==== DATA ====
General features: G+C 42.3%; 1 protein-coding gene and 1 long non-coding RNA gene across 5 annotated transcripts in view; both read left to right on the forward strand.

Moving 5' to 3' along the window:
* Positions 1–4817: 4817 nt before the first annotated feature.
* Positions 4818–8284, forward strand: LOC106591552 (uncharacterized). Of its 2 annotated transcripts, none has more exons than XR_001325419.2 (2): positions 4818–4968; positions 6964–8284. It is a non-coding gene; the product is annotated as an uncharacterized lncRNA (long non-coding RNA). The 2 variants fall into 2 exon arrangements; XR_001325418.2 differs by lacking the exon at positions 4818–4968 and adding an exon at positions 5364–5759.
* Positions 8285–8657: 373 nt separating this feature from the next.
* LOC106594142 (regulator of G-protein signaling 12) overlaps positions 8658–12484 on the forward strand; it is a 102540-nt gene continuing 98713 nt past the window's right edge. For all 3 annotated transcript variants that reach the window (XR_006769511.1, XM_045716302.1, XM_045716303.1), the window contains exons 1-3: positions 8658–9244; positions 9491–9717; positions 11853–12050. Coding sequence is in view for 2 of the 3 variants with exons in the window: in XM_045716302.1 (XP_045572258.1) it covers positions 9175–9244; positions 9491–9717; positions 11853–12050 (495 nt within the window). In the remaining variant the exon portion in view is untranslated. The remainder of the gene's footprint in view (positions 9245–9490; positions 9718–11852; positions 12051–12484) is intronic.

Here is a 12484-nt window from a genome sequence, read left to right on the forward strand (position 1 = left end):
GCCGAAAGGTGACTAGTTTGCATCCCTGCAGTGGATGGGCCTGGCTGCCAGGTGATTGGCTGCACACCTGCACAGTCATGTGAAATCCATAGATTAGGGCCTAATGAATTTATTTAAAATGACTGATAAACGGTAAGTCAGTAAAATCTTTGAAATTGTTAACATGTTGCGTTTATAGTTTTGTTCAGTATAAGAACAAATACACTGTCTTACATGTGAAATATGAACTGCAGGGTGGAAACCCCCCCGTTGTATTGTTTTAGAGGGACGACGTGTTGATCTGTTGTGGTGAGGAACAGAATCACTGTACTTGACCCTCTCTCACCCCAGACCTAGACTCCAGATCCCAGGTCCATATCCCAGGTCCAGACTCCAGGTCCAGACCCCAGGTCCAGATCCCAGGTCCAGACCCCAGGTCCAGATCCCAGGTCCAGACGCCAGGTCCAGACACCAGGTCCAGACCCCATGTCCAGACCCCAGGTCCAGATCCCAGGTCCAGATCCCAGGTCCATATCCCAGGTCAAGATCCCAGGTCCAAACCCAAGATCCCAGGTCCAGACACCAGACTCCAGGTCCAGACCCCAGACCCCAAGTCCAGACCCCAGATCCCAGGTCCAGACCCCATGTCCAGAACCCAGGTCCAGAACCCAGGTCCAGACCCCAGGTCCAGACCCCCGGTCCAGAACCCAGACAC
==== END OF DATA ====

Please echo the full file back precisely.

General features: G+C 42.3%; 1 protein-coding gene and 1 long non-coding RNA gene across 5 annotated transcripts in view; both read left to right on the forward strand.

Moving 5' to 3' along the window:
* Positions 1–4817: 4817 nt before the first annotated feature.
* Positions 4818–8284, forward strand: LOC106591552 (uncharacterized). Of its 2 annotated transcripts, none has more exons than XR_001325419.2 (2): positions 4818–4968; positions 6964–8284. It is a non-coding gene; the product is annotated as an uncharacterized lncRNA (long non-coding RNA). The 2 variants fall into 2 exon arrangements; XR_001325418.2 differs by lacking the exon at positions 4818–4968 and adding an exon at positions 5364–5759.
* Positions 8285–8657: 373 nt separating this feature from the next.
* LOC106594142 (regulator of G-protein signaling 12) overlaps positions 8658–12484 on the forward strand; it is a 102540-nt gene continuing 98713 nt past the window's right edge. For all 3 annotated transcript variants that reach the window (XR_006769511.1, XM_045716302.1, XM_045716303.1), the window contains exons 1-3: positions 8658–9244; positions 9491–9717; positions 11853–12050. Coding sequence is in view for 2 of the 3 variants with exons in the window: in XM_045716302.1 (XP_045572258.1) it covers positions 9175–9244; positions 9491–9717; positions 11853–12050 (495 nt within the window). In the remaining variant the exon portion in view is untranslated. The remainder of the gene's footprint in view (positions 9245–9490; positions 9718–11852; positions 12051–12484) is intronic.

Here is a 12484-nt window from a genome sequence, read left to right on the forward strand (position 1 = left end):
GCCGAAAGGTGACTAGTTTGCATCCCTGCAGTGGATGGGCCTGGCTGCCAGGTGATTGGCTGCACACCTGCACAGTCATGTGAAATCCATAGATTAGGGCCTAATGAATTTATTTAAAATGACTGATAAACGGTAAGTCAGTAAAATCTTTGAAATTGTTAACATGTTGCGTTTATAGTTTTGTTCAGTATAAGAACAAATACACTGTCTTACATGTGAAATATGAACTGCAGGGTGGAAACCCCCCCGTTGTATTGTTTTAGAGGGACGACGTGTTGATCTGTTGTGGTGAGGAACAGAATCACTGTACTTGACCCTCTCTCACCCCAGACCTAGACTCCAGATCCCAGGTCCATATCCCAGGTCCAGACTCCAGGTCCAGACCCCAGGTCCAGATCCCAGGTCCAGACCCCAGGTCCAGATCCCAGGTCCAGACGCCAGGTCCAGACACCAGGTCCAGACCCCATGTCCAGACCCCAGGTCCAGATCCCAGGTCCAGATCCCAGGTCCATATCCCAGGTCAAGATCCCAGGTCCAAACCCAAGATCCCAGGTCCAGACACCAGACTCCAGGTCCAGACCCCAGACCCCAAGTCCAGACCCCAGATCCCAGGTCCAGACCCCATGTCCAGAACCCAGGTCCAGAACCCAGGTCCAGACCCCAGGTCCAGACCCCCGGTCCAGAACCCAGACAC